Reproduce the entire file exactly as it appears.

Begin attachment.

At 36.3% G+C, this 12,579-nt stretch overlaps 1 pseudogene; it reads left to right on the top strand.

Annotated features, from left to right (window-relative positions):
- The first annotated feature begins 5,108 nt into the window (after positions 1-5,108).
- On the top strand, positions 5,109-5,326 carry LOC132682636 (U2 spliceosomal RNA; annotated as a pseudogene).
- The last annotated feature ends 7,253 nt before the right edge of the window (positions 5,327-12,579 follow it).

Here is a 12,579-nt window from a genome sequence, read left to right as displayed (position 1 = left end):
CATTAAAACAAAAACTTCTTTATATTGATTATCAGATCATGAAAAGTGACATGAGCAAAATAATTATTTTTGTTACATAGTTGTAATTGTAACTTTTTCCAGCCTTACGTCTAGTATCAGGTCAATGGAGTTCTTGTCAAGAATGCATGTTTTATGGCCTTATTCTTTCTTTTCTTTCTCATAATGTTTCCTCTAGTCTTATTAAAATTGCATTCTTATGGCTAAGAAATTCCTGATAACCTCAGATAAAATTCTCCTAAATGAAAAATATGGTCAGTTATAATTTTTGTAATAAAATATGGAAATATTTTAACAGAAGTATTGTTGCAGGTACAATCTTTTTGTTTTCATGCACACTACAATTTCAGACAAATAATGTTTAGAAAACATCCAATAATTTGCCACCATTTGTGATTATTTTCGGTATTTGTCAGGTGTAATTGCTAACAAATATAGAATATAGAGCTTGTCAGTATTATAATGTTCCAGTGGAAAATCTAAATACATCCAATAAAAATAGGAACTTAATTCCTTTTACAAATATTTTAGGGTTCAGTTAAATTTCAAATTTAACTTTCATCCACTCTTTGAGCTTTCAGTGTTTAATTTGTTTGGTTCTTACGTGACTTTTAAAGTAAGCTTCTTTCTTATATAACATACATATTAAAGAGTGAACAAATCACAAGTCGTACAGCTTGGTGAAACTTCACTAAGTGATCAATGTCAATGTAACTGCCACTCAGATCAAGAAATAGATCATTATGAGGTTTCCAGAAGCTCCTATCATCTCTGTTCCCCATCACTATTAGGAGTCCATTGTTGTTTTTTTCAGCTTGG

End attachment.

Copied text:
At 36.3% G+C, this 12,579-nt stretch overlaps 1 pseudogene; it reads left to right on the top strand.

Annotated features, from left to right (window-relative positions):
- The first annotated feature begins 5,108 nt into the window (after positions 1-5,108).
- On the top strand, positions 5,109-5,326 carry LOC132682636 (U2 spliceosomal RNA; annotated as a pseudogene).
- The last annotated feature ends 7,253 nt before the right edge of the window (positions 5,327-12,579 follow it).

Here is a 12,579-nt window from a genome sequence, read left to right as displayed (position 1 = left end):
CATTAAAACAAAAACTTCTTTATATTGATTATCAGATCATGAAAAGTGACATGAGCAAAATAATTATTTTTGTTACATAGTTGTAATTGTAACTTTTTCCAGCCTTACGTCTAGTATCAGGTCAATGGAGTTCTTGTCAAGAATGCATGTTTTATGGCCTTATTCTTTCTTTTCTTTCTCATAATGTTTCCTCTAGTCTTATTAAAATTGCATTCTTATGGCTAAGAAATTCCTGATAACCTCAGATAAAATTCTCCTAAATGAAAAATATGGTCAGTTATAATTTTTGTAATAAAATATGGAAATATTTTAACAGAAGTATTGTTGCAGGTACAATCTTTTTGTTTTCATGCACACTACAATTTCAGACAAATAATGTTTAGAAAACATCCAATAATTTGCCACCATTTGTGATTATTTTCGGTATTTGTCAGGTGTAATTGCTAACAAATATAGAATATAGAGCTTGTCAGTATTATAATGTTCCAGTGGAAAATCTAAATACATCCAATAAAAATAGGAACTTAATTCCTTTTACAAATATTTTAGGGTTCAGTTAAATTTCAAATTTAACTTTCATCCACTCTTTGAGCTTTCAGTGTTTAATTTGTTTGGTTCTTACGTGACTTTTAAAGTAAGCTTCTTTCTTATATAACATACATATTAAAGAGTGAACAAATCACAAGTCGTACAGCTTGGTGAAACTTCACTAAGTGATCAATGTCAATGTAACTGCCACTCAGATCAAGAAATAGATCATTATGAGGTTTCCAGAAGCTCCTATCATCTCTGTTCCCCATCACTATTAGGAGTCCATTGTTGTTTTTTTCAGCTTGG